Work begins on converting Front Gate lawn to wildflower meadow

The lawn is being transformed into a wildflower meadow following a vote held in March

Work has begun on the conversion of the lawn outside Front Gate to a wildflower meadow as the lawn is shaved from the soil.

The lawn facing onto College Green is being shaved off of the soil, and is to be replaced with wildflower turf to create a new meadow of wildflowers.

In their Green Campus newsletter, Trinity’s Sustainability Network outlined that the 25 varieties of wildflower will “provide food, shelter and mating grounds for a wide variety of pollinators”. 

They also said that the decision to plant the wildflower lawn “shows great leadership, in that Trinity will be using its city centre location to showcase some native wildflowers in the middle of one of the most dense urban environments in Ireland”. 

The grass that is shaved from the soil is to be reused elsewhere. 

This is the latest in a series of projects by Trinity that aim to promote biodiversity in the city.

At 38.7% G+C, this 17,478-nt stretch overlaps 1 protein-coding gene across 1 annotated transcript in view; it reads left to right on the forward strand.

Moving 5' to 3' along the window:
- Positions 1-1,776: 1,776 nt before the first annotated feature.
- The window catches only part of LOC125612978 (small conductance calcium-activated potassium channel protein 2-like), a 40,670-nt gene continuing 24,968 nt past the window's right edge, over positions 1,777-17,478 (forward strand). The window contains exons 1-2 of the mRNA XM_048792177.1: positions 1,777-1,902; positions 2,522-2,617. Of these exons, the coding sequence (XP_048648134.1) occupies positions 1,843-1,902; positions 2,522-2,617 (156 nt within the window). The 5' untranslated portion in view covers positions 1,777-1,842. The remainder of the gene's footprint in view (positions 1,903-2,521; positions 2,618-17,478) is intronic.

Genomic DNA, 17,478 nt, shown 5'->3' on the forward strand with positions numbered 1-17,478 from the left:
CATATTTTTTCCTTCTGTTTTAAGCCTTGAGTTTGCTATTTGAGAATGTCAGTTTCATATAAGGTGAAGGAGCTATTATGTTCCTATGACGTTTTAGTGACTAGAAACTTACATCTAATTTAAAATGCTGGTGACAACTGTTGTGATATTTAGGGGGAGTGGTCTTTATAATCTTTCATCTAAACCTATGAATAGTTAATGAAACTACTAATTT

The project is the result of an online vote held last March, in which over 90% of voters opted to transform the lawn into a wildflower meadow. Chair of the Grounds and Gardens Committee Professor John Parnell said that the results showed that “people want to see more biodiversity and in particular want institutions to set an example”.

Speaking to Trinity News, Zoology Research associate and science officer for the Herpetological Society of Ireland, Collie Ennis, said that Trinity is “doing fantastic work for biodiversity in the city”. 

Over the past year, Trinity has converted over 1,000 square metres of the college campus into wildflower lawns. The recent opening of the business school included the installation of the largest living wall in Dublin. This vertical garden promotes biodiversity and includes seven different plant species that have been selected to suit its North Eastern elevation. 

Citing these projects, as well as the wildlife-friendly chief steward’s garden near the Dining Hall, Ennis said that “it’s a credit to the college authorities and grounds staff and really exciting to see in the middle of the city”.

As well as providing food and habitats for native wildlife, the National Biodiversity Data centre reports that Ireland’s biodiversity contributes €2.6 billion to the Irish economy annually.

Patrick Coyle

Patrick Coyle is a News Analysis Editor for Trinity News, and a Junior Sophister student of English Literature and Spanish.